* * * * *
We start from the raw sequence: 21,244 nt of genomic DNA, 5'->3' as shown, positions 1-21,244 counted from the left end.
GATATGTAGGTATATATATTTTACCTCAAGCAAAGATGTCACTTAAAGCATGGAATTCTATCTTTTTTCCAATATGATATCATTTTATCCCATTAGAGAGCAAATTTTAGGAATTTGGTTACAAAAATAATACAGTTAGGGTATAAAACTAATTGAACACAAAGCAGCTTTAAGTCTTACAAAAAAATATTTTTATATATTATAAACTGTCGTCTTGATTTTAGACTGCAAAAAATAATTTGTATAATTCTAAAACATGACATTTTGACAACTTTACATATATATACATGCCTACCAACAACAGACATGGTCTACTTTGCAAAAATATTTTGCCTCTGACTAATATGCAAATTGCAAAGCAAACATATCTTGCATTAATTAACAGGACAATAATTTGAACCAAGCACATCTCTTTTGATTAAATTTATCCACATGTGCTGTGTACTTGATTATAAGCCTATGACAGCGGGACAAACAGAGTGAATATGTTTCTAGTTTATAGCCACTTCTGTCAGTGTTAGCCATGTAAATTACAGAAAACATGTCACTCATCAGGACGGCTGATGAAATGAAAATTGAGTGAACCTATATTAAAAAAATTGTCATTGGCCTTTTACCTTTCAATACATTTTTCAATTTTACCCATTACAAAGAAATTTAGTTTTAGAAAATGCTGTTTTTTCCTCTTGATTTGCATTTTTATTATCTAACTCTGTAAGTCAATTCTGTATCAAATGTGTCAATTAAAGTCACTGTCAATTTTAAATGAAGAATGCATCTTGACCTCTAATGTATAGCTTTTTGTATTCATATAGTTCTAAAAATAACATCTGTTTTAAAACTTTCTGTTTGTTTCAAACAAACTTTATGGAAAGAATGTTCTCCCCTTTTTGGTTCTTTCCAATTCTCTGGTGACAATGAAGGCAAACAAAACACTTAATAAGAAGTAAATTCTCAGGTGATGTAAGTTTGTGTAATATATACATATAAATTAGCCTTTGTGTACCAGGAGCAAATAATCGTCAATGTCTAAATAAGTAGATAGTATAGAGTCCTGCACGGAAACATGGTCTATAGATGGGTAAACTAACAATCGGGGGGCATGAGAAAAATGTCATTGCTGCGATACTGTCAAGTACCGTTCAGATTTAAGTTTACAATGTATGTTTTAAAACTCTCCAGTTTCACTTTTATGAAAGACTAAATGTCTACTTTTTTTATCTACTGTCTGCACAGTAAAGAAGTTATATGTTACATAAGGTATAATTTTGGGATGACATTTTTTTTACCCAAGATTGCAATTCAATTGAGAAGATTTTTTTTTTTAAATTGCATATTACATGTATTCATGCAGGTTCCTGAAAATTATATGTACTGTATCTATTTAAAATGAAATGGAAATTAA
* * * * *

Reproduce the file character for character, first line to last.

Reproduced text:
We start from the raw sequence: 21,244 nt of genomic DNA, 5'->3' as shown, positions 1-21,244 counted from the left end.
GATATGTAGGTATATATATTTTACCTCAAGCAAAGATGTCACTTAAAGCATGGAATTCTATCTTTTTTCCAATATGATATCATTTTATCCCATTAGAGAGCAAATTTTAGGAATTTGGTTACAAAAATAATACAGTTAGGGTATAAAACTAATTGAACACAAAGCAGCTTTAAGTCTTACAAAAAAATATTTTTATATATTATAAACTGTCGTCTTGATTTTAGACTGCAAAAAATAATTTGTATAATTCTAAAACATGACATTTTGACAACTTTACATATATATACATGCCTACCAACAACAGACATGGTCTACTTTGCAAAAATATTTTGCCTCTGACTAATATGCAAATTGCAAAGCAAACATATCTTGCATTAATTAACAGGACAATAATTTGAACCAAGCACATCTCTTTTGATTAAATTTATCCACATGTGCTGTGTACTTGATTATAAGCCTATGACAGCGGGACAAACAGAGTGAATATGTTTCTAGTTTATAGCCACTTCTGTCAGTGTTAGCCATGTAAATTACAGAAAACATGTCACTCATCAGGACGGCTGATGAAATGAAAATTGAGTGAACCTATATTAAAAAAATTGTCATTGGCCTTTTACCTTTCAATACATTTTTCAATTTTACCCATTACAAAGAAATTTAGTTTTAGAAAATGCTGTTTTTTCCTCTTGATTTGCATTTTTATTATCTAACTCTGTAAGTCAATTCTGTATCAAATGTGTCAATTAAAGTCACTGTCAATTTTAAATGAAGAATGCATCTTGACCTCTAATGTATAGCTTTTTGTATTCATATAGTTCTAAAAATAACATCTGTTTTAAAACTTTCTGTTTGTTTCAAACAAACTTTATGGAAAGAATGTTCTCCCCTTTTTGGTTCTTTCCAATTCTCTGGTGACAATGAAGGCAAACAAAACACTTAATAAGAAGTAAATTCTCAGGTGATGTAAGTTTGTGTAATATATACATATAAATTAGCCTTTGTGTACCAGGAGCAAATAATCGTCAATGTCTAAATAAGTAGATAGTATAGAGTCCTGCACGGAAACATGGTCTATAGATGGGTAAACTAACAATCGGGGGGCATGAGAAAAATGTCATTGCTGCGATACTGTCAAGTACCGTTCAGATTTAAGTTTACAATGTATGTTTTAAAACTCTCCAGTTTCACTTTTATGAAAGACTAAATGTCTACTTTTTTTATCTACTGTCTGCACAGTAAAGAAGTTATATGTTACATAAGGTATAATTTTGGGATGACATTTTTTTTACCCAAGATTGCAATTCAATTGAGAAGATTTTTTTTTTTAAATTGCATATTACATGTATTCATGCAGGTTCCTGAAAATTATATGTACTGTATCTATTTAAAATGAAATGGAAATTAA